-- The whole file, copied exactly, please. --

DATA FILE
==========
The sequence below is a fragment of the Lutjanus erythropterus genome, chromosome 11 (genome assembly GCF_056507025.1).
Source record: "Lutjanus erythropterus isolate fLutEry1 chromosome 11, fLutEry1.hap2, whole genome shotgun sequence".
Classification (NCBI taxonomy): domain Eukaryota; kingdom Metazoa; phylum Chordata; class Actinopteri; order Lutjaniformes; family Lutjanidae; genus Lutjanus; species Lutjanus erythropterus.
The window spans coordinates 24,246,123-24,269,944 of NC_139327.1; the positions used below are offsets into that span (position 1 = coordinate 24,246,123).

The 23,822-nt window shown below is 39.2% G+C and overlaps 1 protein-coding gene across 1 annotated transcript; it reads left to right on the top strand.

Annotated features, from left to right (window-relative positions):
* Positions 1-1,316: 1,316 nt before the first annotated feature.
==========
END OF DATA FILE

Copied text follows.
The sequence below is a fragment of the Lutjanus erythropterus genome, chromosome 11 (genome assembly GCF_056507025.1).
Source record: "Lutjanus erythropterus isolate fLutEry1 chromosome 11, fLutEry1.hap2, whole genome shotgun sequence".
Classification (NCBI taxonomy): domain Eukaryota; kingdom Metazoa; phylum Chordata; class Actinopteri; order Lutjaniformes; family Lutjanidae; genus Lutjanus; species Lutjanus erythropterus.
The window spans coordinates 24,246,123-24,269,944 of NC_139327.1; the positions used below are offsets into that span (position 1 = coordinate 24,246,123).

The 23,822-nt window shown below is 39.2% G+C and overlaps 1 protein-coding gene across 1 annotated transcript; it reads left to right on the top strand.

Annotated features, from left to right (window-relative positions):
* Positions 1-1,316: 1,316 nt before the first annotated feature.